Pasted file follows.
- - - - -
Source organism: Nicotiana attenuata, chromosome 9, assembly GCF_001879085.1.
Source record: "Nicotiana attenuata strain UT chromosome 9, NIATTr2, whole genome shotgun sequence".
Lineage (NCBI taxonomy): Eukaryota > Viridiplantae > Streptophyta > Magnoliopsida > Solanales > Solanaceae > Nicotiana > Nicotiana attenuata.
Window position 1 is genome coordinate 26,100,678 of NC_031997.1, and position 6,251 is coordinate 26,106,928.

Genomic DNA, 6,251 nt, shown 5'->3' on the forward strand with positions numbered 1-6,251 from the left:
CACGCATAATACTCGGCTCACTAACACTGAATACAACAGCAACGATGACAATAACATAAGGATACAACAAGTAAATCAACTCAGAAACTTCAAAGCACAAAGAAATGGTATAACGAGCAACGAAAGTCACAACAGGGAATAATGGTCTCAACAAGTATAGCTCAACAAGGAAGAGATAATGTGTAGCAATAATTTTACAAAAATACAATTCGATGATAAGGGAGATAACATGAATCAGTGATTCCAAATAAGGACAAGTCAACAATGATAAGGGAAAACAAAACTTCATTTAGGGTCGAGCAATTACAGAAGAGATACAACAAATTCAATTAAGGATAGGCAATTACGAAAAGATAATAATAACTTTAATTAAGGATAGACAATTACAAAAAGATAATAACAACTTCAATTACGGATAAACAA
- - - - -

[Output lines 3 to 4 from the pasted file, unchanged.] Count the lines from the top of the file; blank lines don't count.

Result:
Lineage (NCBI taxonomy): Eukaryota > Viridiplantae > Streptophyta > Magnoliopsida > Solanales > Solanaceae > Nicotiana > Nicotiana attenuata.
Window position 1 is genome coordinate 26,100,678 of NC_031997.1, and position 6,251 is coordinate 26,106,928.